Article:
On November 8, 2022, voters throughout the United States expressed strong support for the council-manager form of government and for professional management. Thanks to the efforts of ICMA staff, ICMA members, state associations, and grassroots organizers, we continue to see growing support for the often-unheralded work city and county administrators do every day for the communities they serve.
Portland, Maine, Rejects “Executive Mayor”
In Portland, Maine—a city that has operated under the council-manager form for the past 100 years—the city’s charter commission advanced a proposal to implement an “executive mayor” responsible for the administration of government under a mayor-council form of government. For the past two years, ICMA, the Maine Town, City and County Management Association (MTCMA), and grassroots organizations have worked tirelessly to inform the city of Portland about the benefits of the council-manager form of government and professional management more broadly.
Marc Ott provided two key op-ed pieces to offer commentary on the issues of social justice raised by those seeking to change the form of government and also to argue the benefit of the council-manager form of government over the proposed “executive mayor” form. Christine Landes and Ryan Pelletier (MTCMA president and vice president respectively) coauthored a piece leading up to the election on behalf of the MTCMA membership, which provided commentary on the value that the council-manager form of government has brought to communities throughout the state. Grassroots organizers launched an active campaign named “Protect Portland’s Future” to get the vote out to defeat the measure.
As a result of these and other efforts to inform the public over the past two years, the people of Portland, Maine, rejected the change to a strong mayor system with 65 percent of voters opposed to the charter commission recommendation.
Ithaca, New York, Adopts Council-Manager Form
In Ithaca, New York, voters overwhelmingly supported a change from a mayor-council form of government to a council-manager form with 73 percent of voters approving the measure. ICMA spoke with elected officials and staff to provide deeper understanding of the distinctions between mayor-council and council-manager forms of government. As part of their research, the city spoke with city managers and academics to better understand both theoretical and practical implications in potentially changing the form of government.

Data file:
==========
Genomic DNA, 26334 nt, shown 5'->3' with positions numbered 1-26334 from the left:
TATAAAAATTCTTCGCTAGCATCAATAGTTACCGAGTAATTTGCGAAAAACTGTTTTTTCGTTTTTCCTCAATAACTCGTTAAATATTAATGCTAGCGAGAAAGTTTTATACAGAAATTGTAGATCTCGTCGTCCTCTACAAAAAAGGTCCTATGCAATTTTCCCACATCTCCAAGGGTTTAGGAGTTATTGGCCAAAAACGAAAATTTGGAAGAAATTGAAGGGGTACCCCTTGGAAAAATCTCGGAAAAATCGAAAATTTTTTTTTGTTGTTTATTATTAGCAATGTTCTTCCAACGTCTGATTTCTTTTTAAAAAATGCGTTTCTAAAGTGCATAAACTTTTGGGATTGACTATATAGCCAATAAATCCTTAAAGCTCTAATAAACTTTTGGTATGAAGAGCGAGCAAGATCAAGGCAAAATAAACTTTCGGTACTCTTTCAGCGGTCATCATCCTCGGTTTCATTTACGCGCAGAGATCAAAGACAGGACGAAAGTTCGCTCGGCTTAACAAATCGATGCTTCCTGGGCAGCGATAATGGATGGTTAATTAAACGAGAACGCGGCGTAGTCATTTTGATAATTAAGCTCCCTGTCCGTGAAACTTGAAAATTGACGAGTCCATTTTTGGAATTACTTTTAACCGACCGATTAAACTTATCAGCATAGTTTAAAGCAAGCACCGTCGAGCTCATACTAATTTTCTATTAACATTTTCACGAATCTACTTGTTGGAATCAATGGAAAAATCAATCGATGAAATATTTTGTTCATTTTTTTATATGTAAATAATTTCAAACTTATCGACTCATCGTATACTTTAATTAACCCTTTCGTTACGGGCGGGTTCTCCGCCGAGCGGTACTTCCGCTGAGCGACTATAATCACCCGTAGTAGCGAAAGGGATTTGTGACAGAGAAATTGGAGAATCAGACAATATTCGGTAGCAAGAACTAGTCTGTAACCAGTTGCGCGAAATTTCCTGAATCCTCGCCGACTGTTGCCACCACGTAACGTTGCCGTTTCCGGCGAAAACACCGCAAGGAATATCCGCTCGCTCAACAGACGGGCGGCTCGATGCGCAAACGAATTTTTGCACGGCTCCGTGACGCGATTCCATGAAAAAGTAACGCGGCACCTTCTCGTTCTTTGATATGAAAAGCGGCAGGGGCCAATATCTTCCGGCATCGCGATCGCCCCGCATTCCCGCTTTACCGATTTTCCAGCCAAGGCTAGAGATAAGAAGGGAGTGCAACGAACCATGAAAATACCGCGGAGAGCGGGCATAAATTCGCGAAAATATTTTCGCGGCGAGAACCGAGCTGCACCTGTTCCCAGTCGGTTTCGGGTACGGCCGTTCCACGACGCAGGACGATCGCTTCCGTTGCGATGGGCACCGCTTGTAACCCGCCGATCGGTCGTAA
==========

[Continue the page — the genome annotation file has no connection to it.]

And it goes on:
Ultimately, the council voted unanimously to place a ballot question before the people to consider adopting a council-manager form of government. Because elected officials and staff engaged the community throughout the process, there was little opposition raised against the change. The transparency and thoughtful approach to changing the form of government contributed greatly to the overwhelming public support.
Red Bank, New Jersey, Adopts Council-Manager Form
In Red Bank, New Jersey, the voters chose to adopt the council-manager form of government. This is a shift from the borough form of government, which is a weaker mayor-council system. ICMA provided information and expert testimony on the distinctions between various forms of government. The council ultimately chose to place the initiative on the ballot to determine whether a nonpartisan election for a council-manager form of government would better meet the needs of the people of Red Bank.
The measure ultimately passed with 68 percent of voters in favor of the transition. The first election will be held in May 2023, where six councilmembers and a mayor will be elected at-large to serve staggered four-year terms. A city manager will be appointed by the newly formed council following the May 2023 election.
Portland, Oregon, Adopts Mayor-Council with City Administrator
For years, Portland, Oregon, stood as the only large city operating under a commission form of government. As part of its requisite 10-year charter review, Portland set out to change that. ICMA engaged with members of the charter commission during the 2021 ICMA Annual Conference held in Portland. We also have continued to provide technical support and information regarding the value of professional management and council-manager form of government.
The commission considered a change from commission form to council-manager form too much of a shift from the culture of elected officials managing daily operations. However, they recognized the tremendous value and benefits of having a professional administrator manage the operations of government. And so, they chose to recommend changing to a mayor-council form of government, but also to include the charter requirement for a city administrator.
Under the new plan, the city administrator will be recommended by the mayor and approved by the council. The city administrator will report to the mayor, who is responsible for the administration of government. While this is not the structure ICMA recommended, it certainly provides opportunity for better administrative management of the government organization than the previous commission form of government. What’s more, the decision to require a city administrator by the charter demonstrates the value of professional management.
Need form-of-government assistance?
ICMA provides information, presentations, and other support to individuals and organizations interested in promoting professional management and the council-manager form of government. Contact Jason Grant at firstname.lastname@example.org. Learn more about donating to ICMA’s Future of Professional Management Fund.
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